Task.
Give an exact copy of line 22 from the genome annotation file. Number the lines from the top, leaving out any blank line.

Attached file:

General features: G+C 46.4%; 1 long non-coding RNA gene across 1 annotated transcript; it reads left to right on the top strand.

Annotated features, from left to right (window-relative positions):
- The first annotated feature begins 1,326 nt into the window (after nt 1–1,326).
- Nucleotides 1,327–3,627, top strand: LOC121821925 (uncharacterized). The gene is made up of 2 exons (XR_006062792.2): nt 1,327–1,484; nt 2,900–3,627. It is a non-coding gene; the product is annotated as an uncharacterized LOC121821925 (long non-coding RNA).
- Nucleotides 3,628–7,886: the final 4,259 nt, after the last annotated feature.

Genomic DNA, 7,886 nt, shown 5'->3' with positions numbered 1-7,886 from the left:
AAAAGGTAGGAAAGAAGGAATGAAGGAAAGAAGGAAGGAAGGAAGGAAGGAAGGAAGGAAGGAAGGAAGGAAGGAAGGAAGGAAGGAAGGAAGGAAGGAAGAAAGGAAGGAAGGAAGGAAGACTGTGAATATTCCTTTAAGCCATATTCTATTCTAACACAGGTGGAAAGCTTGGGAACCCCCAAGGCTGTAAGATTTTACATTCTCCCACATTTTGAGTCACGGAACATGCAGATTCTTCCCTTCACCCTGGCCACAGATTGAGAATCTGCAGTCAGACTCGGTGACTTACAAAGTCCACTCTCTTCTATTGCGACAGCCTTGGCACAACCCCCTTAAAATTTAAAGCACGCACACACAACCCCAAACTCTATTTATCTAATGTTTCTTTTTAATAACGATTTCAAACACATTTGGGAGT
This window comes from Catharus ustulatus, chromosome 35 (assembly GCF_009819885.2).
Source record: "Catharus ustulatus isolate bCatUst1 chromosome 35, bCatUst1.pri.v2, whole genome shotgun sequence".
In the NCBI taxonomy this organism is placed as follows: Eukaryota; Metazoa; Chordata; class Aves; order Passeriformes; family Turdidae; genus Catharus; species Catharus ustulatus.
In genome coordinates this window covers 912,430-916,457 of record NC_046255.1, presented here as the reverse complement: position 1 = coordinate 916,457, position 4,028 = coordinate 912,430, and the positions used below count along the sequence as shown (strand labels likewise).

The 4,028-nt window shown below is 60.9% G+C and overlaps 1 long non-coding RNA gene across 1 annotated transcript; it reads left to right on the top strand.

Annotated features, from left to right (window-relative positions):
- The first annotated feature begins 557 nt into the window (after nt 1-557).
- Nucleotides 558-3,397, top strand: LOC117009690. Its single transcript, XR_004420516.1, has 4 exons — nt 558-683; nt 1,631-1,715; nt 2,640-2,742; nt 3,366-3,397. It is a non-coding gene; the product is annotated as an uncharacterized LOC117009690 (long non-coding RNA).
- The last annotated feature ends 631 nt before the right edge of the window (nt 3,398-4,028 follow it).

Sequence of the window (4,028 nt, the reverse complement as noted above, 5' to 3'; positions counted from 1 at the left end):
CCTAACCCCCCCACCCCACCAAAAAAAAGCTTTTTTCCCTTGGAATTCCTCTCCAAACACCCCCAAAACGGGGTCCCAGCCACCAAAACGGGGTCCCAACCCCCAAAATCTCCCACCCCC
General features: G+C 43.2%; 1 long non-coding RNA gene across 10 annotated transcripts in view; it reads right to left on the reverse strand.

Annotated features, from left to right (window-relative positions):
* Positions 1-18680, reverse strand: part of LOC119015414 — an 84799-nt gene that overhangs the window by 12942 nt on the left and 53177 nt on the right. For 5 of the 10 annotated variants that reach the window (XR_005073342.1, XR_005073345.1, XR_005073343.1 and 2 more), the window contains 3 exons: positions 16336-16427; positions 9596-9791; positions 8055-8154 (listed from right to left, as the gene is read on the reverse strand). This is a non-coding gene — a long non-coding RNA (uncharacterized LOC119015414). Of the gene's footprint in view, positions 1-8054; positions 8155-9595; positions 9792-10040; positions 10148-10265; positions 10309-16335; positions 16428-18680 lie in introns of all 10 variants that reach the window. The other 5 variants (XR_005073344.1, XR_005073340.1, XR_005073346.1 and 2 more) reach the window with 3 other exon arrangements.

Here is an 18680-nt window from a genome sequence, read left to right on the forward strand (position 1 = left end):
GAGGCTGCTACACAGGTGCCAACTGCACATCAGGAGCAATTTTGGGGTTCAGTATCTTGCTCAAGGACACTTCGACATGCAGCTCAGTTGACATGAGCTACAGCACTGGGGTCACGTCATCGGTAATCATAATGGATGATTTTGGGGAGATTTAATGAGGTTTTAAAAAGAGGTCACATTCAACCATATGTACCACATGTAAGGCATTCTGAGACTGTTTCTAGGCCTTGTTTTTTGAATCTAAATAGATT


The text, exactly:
Here is an 18680-nt window from a genome sequence, read left to right on the forward strand (position 1 = left end):